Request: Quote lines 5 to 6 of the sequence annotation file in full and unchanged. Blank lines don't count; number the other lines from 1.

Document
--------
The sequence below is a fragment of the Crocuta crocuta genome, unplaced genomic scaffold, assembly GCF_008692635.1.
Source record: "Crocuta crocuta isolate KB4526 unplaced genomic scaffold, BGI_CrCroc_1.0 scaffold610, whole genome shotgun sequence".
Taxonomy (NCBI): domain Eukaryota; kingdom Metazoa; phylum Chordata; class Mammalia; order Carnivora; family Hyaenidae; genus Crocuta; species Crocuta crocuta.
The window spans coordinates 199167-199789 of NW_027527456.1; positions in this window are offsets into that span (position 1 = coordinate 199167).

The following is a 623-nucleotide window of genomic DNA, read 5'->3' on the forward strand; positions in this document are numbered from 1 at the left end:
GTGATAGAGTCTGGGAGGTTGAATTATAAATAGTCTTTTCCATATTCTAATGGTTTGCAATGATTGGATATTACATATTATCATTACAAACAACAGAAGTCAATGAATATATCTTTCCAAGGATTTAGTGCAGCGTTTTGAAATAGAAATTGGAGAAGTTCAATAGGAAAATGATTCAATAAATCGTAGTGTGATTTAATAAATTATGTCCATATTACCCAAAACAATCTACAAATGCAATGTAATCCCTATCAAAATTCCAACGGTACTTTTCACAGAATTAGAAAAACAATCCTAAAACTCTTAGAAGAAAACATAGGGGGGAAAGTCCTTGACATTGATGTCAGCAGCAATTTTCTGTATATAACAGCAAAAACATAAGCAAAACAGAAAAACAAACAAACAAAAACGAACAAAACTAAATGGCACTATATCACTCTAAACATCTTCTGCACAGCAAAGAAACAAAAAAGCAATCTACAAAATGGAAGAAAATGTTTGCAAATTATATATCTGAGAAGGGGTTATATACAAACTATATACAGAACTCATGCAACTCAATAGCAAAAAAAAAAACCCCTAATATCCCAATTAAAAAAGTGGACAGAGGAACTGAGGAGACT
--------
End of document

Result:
The following is a 623-nucleotide window of genomic DNA, read 5'->3' on the forward strand; positions in this document are numbered from 1 at the left end:
GTGATAGAGTCTGGGAGGTTGAATTATAAATAGTCTTTTCCATATTCTAATGGTTTGCAATGATTGGATATTACATATTATCATTACAAACAACAGAAGTCAATGAATATATCTTTCCAAGGATTTAGTGCAGCGTTTTGAAATAGAAATTGGAGAAGTTCAATAGGAAAATGATTCAATAAATCGTAGTGTGATTTAATAAATTATGTCCATATTACCCAAAACAATCTACAAATGCAATGTAATCCCTATCAAAATTCCAACGGTACTTTTCACAGAATTAGAAAAACAATCCTAAAACTCTTAGAAGAAAACATAGGGGGGAAAGTCCTTGACATTGATGTCAGCAGCAATTTTCTGTATATAACAGCAAAAACATAAGCAAAACAGAAAAACAAACAAACAAAAACGAACAAAACTAAATGGCACTATATCACTCTAAACATCTTCTGCACAGCAAAGAAACAAAAAAGCAATCTACAAAATGGAAGAAAATGTTTGCAAATTATATATCTGAGAAGGGGTTATATACAAACTATATACAGAACTCATGCAACTCAATAGCAAAAAAAAAAACCCCTAATATCCCAATTAAAAAAGTGGACAGAGGAACTGAGGAGACT